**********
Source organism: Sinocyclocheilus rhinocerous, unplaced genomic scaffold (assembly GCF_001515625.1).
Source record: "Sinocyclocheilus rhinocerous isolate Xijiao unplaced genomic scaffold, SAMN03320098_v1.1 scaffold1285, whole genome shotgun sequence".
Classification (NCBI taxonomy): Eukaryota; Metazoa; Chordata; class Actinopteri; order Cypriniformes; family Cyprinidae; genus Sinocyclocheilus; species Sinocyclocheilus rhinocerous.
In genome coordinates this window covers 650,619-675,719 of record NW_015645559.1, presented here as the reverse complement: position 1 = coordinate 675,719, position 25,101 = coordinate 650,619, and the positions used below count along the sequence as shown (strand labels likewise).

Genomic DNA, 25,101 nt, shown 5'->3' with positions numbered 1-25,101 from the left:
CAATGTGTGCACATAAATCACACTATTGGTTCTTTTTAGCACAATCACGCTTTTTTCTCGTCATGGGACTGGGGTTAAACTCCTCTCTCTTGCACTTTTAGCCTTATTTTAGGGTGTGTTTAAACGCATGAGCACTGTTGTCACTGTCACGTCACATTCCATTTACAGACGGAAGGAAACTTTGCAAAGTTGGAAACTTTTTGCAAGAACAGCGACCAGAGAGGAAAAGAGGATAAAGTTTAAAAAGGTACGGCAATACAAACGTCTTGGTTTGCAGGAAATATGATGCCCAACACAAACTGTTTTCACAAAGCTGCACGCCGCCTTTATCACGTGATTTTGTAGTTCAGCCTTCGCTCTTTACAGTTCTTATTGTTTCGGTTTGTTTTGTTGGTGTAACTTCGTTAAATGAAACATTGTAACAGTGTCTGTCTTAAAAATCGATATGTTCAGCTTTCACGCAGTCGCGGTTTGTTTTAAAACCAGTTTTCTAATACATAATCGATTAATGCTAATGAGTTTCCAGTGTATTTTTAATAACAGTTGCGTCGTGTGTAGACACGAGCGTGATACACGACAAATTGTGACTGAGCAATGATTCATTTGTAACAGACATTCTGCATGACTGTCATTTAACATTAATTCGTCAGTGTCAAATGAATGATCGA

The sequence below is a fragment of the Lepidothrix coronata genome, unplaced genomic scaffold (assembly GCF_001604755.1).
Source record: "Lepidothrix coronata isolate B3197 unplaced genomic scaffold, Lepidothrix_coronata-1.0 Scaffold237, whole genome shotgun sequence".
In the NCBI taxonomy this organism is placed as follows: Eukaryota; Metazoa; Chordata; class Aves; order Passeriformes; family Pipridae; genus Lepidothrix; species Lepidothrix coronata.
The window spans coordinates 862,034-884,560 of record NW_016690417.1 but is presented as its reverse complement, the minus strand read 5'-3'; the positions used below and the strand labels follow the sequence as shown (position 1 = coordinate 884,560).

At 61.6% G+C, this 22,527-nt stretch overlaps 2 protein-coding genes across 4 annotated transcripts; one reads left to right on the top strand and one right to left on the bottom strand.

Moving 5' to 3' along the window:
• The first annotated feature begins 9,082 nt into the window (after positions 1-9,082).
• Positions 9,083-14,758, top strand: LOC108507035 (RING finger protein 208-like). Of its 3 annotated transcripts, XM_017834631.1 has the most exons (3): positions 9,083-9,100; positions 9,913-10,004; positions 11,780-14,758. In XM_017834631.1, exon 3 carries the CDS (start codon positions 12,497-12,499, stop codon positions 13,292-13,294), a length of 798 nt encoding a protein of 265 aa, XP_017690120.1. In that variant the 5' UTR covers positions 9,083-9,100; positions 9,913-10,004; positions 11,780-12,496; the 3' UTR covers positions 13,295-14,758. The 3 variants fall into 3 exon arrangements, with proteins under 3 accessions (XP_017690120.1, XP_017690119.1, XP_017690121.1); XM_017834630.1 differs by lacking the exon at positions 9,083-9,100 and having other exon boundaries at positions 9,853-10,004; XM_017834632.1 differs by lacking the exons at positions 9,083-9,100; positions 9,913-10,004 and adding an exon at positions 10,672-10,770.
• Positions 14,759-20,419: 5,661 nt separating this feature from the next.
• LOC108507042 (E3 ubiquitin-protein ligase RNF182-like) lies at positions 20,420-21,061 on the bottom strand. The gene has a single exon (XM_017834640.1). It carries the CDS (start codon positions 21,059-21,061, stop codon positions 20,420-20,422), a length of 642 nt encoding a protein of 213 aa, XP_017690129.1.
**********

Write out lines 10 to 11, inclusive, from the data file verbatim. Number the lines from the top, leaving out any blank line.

The window spans coordinates 862,034-884,560 of record NW_016690417.1 but is presented as its reverse complement, the minus strand read 5'-3'; the positions used below and the strand labels follow the sequence as shown (position 1 = coordinate 884,560).

At 61.6% G+C, this 22,527-nt stretch overlaps 2 protein-coding genes across 4 annotated transcripts; one reads left to right on the top strand and one right to left on the bottom strand.